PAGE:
But what about Elizabeth's final words. Will they be spoken to us also? Will we appreciate that, in baptism, we have been blessed, called, anointed, chosen, loved, graced, saved and sent?

Will we hear words of fulfillment to us? Will we feel blessed and be grateful for it?

Hopefully, each of us will take Elizabeth's words personally and truly hear them addressed to us: "Blessed are you who believed that what was spoken to you by the Lord would be fulfilled."

Father Perry D. Leiker is pastor of St. Bernard Church. Reach him at (323) 255-6142, Ext. 112; or email

Sunday, December 13, 2015

Looking Ahead

Father Perry D. Leiker, pastor
By Father Perry D. Leiker, pastor

"Gaudete" Sunday – the third Sunday of Advent, is so called because the first word of the opening prayer of the Mass in Latin is "Gaudete" or Rejoice!

When Advent clearly had a penitential spirit including even fasting (like a little Lent), this Sunday, halfway through the season, provided a little break from it all.

Purple vestments and little or no flowers was the norm during Advent. On this Sunday it was permitted to have flowers, more song and rose-colored vestments were worn to signify that the end was in sight – the Lord is very near!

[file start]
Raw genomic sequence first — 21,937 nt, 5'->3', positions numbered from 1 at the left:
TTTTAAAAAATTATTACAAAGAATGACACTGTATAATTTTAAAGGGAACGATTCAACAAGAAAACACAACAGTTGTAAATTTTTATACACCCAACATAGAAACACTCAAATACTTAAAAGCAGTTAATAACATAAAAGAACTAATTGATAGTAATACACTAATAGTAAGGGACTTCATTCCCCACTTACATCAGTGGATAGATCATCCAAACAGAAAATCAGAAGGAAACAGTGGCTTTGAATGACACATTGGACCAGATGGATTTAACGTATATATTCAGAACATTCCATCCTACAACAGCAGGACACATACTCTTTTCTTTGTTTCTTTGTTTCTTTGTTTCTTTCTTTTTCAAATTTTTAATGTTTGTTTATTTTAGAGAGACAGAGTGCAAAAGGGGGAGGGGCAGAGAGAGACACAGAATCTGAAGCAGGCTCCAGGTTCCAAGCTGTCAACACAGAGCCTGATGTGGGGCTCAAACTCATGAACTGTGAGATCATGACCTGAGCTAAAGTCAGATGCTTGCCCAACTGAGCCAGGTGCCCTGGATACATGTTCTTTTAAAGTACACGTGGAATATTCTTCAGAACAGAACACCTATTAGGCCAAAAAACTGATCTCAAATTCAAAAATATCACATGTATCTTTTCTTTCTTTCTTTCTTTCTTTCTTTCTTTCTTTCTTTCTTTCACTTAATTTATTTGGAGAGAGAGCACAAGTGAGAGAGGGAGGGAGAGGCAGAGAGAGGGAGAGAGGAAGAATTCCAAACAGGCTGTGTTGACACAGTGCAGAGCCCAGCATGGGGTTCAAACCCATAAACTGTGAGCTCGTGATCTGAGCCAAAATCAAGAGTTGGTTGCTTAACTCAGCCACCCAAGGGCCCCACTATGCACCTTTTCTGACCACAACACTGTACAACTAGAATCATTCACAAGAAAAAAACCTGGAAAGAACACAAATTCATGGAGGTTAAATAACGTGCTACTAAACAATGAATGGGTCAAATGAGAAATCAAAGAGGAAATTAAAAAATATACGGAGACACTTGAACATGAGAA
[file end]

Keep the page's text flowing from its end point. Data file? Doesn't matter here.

In the first reading from Zephaniah, words like "joy" and "exult" appear six times in only five verses. The tone, and the reason for it, is clear. Twice we are told: "The Lord is in your midst."

Could there be a better reason to be joyful? Then in the Gospel of Luke just before Jesus comes on the scene at the time of his baptism (his entrance into his public ministry), John the Baptist urges everyone to "prepare the way of the Lord."

When the people ask him, "What should we do?" he gives them multiple examples of what God's word is always asking of us.
Do justice! Do it! It is just that someone who has two cloaks should give one over to someone who has none. It is just that one would give food to someone who has none. To tax collectors, it is just that you DO NOT collect more taxes than what is prescribed by law. It is just that you: "do not practice extortion"; "do not falsely accuse anyone"; "be satisfied with your wages" and, I will add, "give fair wages to all" – wages upon which a person can actually make a living.

Do justice! Make justice! Live justice! Stand for justice! Do not accept injustice!